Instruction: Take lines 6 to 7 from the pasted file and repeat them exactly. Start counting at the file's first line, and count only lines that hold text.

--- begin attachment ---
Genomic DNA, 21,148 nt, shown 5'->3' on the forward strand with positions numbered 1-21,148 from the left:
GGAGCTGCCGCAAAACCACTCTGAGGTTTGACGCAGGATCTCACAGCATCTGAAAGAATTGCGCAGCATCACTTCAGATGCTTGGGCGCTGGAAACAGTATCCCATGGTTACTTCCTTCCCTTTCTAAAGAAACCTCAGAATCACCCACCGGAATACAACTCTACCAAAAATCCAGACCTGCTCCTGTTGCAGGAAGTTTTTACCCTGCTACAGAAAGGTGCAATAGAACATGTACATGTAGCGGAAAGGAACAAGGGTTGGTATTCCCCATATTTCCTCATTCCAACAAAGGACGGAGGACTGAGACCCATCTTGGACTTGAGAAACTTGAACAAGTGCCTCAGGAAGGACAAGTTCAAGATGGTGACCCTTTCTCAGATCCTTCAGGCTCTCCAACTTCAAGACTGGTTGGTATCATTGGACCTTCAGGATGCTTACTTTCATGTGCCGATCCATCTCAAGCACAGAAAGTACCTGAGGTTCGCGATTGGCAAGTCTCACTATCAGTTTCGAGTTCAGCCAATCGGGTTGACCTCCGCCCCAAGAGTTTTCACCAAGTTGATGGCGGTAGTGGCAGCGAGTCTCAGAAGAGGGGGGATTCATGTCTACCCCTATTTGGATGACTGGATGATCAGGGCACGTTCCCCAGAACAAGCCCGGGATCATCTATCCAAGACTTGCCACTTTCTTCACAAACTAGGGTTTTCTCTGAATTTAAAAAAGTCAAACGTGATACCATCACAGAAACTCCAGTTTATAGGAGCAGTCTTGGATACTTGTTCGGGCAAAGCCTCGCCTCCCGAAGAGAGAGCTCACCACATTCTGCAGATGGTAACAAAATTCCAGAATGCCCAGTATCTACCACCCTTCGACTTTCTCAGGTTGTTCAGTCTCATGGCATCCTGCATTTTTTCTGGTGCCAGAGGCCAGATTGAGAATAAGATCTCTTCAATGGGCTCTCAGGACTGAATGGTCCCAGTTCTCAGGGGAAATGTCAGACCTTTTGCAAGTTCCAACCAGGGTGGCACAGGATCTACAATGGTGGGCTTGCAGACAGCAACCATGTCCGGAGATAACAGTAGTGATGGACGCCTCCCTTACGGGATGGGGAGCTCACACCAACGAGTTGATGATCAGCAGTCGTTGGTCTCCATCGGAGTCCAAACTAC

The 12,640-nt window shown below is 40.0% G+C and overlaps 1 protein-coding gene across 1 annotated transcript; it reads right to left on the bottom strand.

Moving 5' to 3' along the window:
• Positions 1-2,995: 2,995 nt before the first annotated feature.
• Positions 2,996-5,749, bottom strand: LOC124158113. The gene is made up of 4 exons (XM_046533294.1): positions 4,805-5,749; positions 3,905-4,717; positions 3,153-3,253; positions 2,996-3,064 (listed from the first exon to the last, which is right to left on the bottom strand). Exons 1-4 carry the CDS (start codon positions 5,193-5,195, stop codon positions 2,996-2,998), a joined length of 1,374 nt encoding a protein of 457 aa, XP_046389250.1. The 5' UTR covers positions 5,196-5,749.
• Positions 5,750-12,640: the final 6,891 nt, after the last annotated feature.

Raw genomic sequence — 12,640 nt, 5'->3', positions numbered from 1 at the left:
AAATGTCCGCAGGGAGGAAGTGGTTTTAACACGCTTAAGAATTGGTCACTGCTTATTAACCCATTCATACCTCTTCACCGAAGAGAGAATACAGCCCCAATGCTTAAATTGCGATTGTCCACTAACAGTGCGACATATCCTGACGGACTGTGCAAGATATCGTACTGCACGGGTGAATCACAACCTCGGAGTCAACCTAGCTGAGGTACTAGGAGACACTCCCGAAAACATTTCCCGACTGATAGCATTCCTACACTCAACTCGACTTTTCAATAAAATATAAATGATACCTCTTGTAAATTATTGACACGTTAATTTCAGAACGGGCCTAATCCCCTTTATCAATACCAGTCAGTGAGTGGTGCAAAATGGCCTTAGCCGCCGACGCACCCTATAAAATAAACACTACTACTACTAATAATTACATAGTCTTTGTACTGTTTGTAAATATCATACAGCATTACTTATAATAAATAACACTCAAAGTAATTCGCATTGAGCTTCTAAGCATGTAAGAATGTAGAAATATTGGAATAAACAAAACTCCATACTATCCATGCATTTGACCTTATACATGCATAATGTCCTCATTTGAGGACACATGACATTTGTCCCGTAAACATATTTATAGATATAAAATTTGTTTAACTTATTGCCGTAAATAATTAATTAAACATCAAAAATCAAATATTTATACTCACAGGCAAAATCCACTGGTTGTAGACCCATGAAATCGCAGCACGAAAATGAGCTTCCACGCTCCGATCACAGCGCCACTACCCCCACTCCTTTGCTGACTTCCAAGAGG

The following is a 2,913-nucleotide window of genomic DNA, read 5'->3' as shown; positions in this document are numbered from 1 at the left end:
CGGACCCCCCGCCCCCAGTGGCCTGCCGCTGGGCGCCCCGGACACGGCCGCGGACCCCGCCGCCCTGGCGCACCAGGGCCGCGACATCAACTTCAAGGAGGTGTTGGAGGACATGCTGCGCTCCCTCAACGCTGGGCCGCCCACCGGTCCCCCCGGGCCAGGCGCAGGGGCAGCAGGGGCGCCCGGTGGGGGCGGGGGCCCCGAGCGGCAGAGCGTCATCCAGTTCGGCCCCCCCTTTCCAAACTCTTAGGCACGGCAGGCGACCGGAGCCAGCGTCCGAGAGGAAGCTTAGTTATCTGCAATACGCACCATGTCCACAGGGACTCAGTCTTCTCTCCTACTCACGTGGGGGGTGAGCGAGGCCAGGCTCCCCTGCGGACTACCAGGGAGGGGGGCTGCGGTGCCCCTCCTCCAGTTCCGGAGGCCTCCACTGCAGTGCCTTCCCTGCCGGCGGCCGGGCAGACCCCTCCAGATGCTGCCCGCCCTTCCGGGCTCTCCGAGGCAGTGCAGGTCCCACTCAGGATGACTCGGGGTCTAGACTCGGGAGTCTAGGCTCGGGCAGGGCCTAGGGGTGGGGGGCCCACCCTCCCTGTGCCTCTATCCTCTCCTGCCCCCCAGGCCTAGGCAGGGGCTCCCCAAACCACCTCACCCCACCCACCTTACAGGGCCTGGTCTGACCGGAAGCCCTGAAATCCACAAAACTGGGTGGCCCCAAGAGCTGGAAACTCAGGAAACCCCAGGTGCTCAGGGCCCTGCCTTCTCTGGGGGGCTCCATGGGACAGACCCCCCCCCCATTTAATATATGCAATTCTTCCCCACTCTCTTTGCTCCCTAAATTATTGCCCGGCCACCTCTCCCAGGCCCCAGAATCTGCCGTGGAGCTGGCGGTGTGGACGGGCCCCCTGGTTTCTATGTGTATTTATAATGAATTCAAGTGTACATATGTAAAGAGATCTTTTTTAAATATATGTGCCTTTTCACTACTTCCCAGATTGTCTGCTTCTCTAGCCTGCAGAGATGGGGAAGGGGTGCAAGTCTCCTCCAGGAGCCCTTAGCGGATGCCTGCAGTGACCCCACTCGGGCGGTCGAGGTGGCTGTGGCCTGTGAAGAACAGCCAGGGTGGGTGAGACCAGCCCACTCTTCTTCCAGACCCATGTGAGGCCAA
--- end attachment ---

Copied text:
• Positions 2,996-5,749, bottom strand: LOC124158113. The gene is made up of 4 exons (XM_046533294.1): positions 4,805-5,749; positions 3,905-4,717; positions 3,153-3,253; positions 2,996-3,064 (listed from the first exon to the last, which is right to left on the bottom strand). Exons 1-4 carry the CDS (start codon positions 5,193-5,195, stop codon positions 2,996-2,998), a joined length of 1,374 nt encoding a protein of 457 aa, XP_046389250.1. The 5' UTR covers positions 5,196-5,749.
• Positions 5,750-12,640: the final 6,891 nt, after the last annotated feature.